Nonce-Misuse On-Line AE

Don't Panic! The Cryptographers' Guide to Robust Authenticated (On-Line) Encryption

Current version: nonce-misuse-oae.pdf, Draft, March 11, 2015

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In [1], Hoang et al. discuss the security definitions for nonce-misuse-resistant authenticated on-line encryption. They argue that (1) all on-line authenticated encryption schemes are vulnerable to the chosen-prefix secret-suffix (CPSS) attack; therefore, none deserves to be called “misuse-resistant” unlike misuse-resistant authenticated encryption (MRAE) schemes, which are off-line and invulnerable to that attack, and (2) if on-line encryption is required, then the OAE1 notion as defined by [2] is too weak for its claimed purpose. Therefore, the authors of [1] propose OAE2 as a putatively stronger alternative.

This work addresses their arguments in three directions. Firstly, we show that all AE schemes – including MRAE schemes –are vulnerable to an attack which we call chosen-plaintext overwrite-secret (CPOS), which is structurally similar to the CPSS attack. Secondly, while there is a clear need for AE schemes that limit the damage in the case of a nonce reuse, the phrase “misuse resistance” has always promised more than it can hold. Thus, we propose to replace it by “robustness” or “damage limitation”. Thirdly, we discuss the differences between OAE1 and OAE2. While the latter is an interesting security notion of its own, we argue that it solves a different problem than OAE1. We show that the combination of decryption robustness and OAE1 security (called OAE1+ ) implies OAE2 security, i.e., an OAE2 scheme may be vulnerable to decryption-misuse, but any decryption-robust OAE1 scheme can be transformed into a decryption-robust OAE2 scheme. Moreover, we introduce the notion OAE2+ for a decryption-robust OAE2 scheme. Finally, we argue that POET satisfies the properties of an OAE1+ scheme and show how it can be transformed into an OAE2+ scheme.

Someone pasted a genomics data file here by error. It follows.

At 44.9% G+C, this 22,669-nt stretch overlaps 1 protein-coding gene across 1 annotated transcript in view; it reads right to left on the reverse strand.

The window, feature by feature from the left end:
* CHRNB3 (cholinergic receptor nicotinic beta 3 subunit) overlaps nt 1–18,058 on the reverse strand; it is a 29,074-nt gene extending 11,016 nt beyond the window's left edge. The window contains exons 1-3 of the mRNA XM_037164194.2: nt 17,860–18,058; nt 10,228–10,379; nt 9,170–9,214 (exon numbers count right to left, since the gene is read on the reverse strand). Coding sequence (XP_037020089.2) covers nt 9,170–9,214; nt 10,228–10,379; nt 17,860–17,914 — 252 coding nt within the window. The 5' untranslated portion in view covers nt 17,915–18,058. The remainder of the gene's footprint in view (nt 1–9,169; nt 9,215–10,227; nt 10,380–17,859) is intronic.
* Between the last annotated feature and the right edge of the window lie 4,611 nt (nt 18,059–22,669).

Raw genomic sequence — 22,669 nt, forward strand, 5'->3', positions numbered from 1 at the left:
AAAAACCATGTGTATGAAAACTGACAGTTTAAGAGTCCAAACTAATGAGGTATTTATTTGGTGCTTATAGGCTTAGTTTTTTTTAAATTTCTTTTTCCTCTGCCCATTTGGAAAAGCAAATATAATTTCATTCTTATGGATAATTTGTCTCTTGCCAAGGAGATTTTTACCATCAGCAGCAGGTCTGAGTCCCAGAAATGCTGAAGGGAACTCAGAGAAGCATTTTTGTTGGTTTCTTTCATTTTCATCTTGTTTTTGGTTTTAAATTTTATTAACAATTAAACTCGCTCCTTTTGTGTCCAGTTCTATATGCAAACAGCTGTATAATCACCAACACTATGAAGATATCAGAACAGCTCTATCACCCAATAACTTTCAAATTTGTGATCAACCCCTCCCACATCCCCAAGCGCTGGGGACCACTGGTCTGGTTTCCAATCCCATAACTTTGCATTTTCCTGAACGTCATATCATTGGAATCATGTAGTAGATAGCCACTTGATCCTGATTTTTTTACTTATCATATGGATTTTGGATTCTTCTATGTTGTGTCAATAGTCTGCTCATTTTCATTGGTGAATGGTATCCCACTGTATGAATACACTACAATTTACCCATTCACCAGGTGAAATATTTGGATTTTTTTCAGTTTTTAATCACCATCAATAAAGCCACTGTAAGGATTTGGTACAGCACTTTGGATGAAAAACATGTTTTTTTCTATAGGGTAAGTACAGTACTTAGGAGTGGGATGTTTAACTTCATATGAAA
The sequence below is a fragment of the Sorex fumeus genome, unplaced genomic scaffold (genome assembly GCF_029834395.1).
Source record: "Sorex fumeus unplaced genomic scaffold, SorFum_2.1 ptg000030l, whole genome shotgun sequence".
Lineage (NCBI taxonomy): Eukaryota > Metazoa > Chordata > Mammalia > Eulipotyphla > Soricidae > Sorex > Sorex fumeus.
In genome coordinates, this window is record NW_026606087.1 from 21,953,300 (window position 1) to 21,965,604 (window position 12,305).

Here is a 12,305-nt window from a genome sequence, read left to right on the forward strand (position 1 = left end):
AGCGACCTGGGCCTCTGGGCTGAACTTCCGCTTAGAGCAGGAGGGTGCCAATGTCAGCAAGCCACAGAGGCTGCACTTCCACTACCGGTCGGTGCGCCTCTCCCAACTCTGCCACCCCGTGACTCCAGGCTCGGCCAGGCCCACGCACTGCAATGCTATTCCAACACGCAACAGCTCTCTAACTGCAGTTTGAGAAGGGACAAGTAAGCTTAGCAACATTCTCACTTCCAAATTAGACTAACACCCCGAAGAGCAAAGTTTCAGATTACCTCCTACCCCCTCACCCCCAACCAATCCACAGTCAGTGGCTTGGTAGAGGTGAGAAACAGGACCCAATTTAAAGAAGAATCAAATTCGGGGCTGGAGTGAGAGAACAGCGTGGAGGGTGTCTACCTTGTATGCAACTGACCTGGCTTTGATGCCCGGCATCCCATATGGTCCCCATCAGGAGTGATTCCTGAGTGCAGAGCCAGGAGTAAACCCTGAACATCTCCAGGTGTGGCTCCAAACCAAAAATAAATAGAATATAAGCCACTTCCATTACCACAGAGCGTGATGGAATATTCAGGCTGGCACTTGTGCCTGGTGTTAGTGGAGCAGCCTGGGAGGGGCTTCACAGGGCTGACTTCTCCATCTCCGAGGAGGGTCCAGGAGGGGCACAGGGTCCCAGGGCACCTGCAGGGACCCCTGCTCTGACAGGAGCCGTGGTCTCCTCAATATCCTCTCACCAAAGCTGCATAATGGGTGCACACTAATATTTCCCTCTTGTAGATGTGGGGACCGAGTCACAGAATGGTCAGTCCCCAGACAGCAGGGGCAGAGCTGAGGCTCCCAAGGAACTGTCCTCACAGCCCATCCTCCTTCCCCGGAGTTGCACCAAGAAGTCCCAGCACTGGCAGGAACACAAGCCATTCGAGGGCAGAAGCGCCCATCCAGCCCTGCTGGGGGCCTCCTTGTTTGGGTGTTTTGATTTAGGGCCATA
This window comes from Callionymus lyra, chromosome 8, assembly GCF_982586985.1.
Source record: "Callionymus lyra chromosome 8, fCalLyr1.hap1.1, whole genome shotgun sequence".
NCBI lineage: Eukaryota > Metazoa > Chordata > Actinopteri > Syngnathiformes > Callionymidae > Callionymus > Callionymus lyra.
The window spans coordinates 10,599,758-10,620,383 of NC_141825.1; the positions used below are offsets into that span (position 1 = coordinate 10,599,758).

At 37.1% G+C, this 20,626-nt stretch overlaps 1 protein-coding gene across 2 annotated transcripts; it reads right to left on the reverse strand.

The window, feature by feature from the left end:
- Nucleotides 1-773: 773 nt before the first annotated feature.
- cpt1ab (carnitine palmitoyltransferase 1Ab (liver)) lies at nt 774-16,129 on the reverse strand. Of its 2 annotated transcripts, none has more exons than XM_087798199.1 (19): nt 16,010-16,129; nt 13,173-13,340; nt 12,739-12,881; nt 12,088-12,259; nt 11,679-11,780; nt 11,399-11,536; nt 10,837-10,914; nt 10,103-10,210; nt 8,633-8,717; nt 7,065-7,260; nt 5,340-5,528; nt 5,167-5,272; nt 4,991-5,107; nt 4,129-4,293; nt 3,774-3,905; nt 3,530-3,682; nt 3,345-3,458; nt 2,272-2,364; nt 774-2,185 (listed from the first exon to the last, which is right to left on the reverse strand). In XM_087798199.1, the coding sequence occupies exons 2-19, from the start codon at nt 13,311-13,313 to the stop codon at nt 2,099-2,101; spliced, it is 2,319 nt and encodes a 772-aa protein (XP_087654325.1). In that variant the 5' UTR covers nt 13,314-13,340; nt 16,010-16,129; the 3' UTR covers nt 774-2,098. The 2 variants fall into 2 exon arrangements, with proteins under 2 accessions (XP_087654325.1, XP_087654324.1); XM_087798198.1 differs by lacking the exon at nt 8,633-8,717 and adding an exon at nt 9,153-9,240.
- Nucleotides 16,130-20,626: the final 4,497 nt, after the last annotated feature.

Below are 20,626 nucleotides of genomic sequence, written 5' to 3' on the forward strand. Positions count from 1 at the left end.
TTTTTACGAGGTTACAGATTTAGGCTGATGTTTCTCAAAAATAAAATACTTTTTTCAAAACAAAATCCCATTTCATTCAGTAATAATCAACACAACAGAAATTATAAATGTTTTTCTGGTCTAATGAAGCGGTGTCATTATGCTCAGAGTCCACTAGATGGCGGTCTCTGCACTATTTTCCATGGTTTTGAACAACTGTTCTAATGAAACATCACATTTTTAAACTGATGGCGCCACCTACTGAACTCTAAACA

[1] Viet Tung Hoang, Reza Reyhanitabar, Phillip Rogaway, and Damian Vizár. Online Authenticated-Encryption and its Nonce-Reuse Misuse-Resistance. Cryptology ePrint Archive, Report 2015/189, 2015. https://eprint.iacr.org/2015/189.

[2] Ewan Fleischmann, Christian Forler, and Stefan Lucks. McOE: A Family of Almost Foolproof On-Line Authenticated Encryption Schemes. In FSE, pages 196–215, 2012.